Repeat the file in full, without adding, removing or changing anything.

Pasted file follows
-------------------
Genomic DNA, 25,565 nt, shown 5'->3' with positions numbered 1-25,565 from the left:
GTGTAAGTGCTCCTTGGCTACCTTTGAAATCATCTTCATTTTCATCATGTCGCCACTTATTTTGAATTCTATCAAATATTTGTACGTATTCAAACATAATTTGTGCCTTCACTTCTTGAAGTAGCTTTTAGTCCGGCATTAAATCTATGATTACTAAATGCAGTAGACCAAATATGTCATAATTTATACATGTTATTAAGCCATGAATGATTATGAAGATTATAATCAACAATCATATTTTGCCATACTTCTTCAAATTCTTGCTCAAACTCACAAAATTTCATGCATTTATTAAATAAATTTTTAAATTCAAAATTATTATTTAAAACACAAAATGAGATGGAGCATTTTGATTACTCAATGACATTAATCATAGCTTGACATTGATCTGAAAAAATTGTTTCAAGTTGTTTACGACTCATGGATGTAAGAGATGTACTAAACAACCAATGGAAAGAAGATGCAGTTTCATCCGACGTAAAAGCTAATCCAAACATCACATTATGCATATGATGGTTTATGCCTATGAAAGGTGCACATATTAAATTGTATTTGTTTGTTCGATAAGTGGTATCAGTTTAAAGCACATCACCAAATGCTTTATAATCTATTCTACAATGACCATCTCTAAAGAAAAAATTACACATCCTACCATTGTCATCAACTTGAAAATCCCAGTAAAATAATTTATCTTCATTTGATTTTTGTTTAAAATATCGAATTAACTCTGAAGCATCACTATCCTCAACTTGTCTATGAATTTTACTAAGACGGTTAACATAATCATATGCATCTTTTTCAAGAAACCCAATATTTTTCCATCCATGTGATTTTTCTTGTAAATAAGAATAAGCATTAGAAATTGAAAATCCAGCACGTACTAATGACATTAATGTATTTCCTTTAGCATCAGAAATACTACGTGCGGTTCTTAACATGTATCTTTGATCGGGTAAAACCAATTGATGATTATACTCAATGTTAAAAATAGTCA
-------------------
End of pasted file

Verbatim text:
Genomic DNA, 25,565 nt, shown 5'->3' with positions numbered 1-25,565 from the left:
GTGTAAGTGCTCCTTGGCTACCTTTGAAATCATCTTCATTTTCATCATGTCGCCACTTATTTTGAATTCTATCAAATATTTGTACGTATTCAAACATAATTTGTGCCTTCACTTCTTGAAGTAGCTTTTAGTCCGGCATTAAATCTATGATTACTAAATGCAGTAGACCAAATATGTCATAATTTATACATGTTATTAAGCCATGAATGATTATGAAGATTATAATCAACAATCATATTTTGCCATACTTCTTCAAATTCTTGCTCAAACTCACAAAATTTCATGCATTTATTAAATAAATTTTTAAATTCAAAATTATTATTTAAAACACAAAATGAGATGGAGCATTTTGATTACTCAATGACATTAATCATAGCTTGACATTGATCTGAAAAAATTGTTTCAAGTTGTTTACGACTCATGGATGTAAGAGATGTACTAAACAACCAATGGAAAGAAGATGCAGTTTCATCCGACGTAAAAGCTAATCCAAACATCACATTATGCATATGATGGTTTATGCCTATGAAAGGTGCACATATTAAATTGTATTTGTTTGTTCGATAAGTGGTATCAGTTTAAAGCACATCACCAAATGCTTTATAATCTATTCTACAATGACCATCTCTAAAGAAAAAATTACACATCCTACCATTGTCATCAACTTGAAAATCCCAGTAAAATAATTTATCTTCATTTGATTTTTGTTTAAAATATCGAATTAACTCTGAAGCATCACTATCCTCAACTTGTCTATGAATTTTACTAAGACGGTTAACATAATCATATGCATCTTTTTCAAGAAACCCAATATTTTTCCATCCATGTGATTTTTCTTGTAAATAAGAATAAGCATTAGAAATTGAAAATCCAGCACGTACTAATGACATTAATGTATTTCCTTTAGCATCAGAAATACTACGTGCGGTTCTTAACATGTATCTTTGATCGGGTAAAACCAATTGATGATTATACTCAATGTTAAAAATAGTCA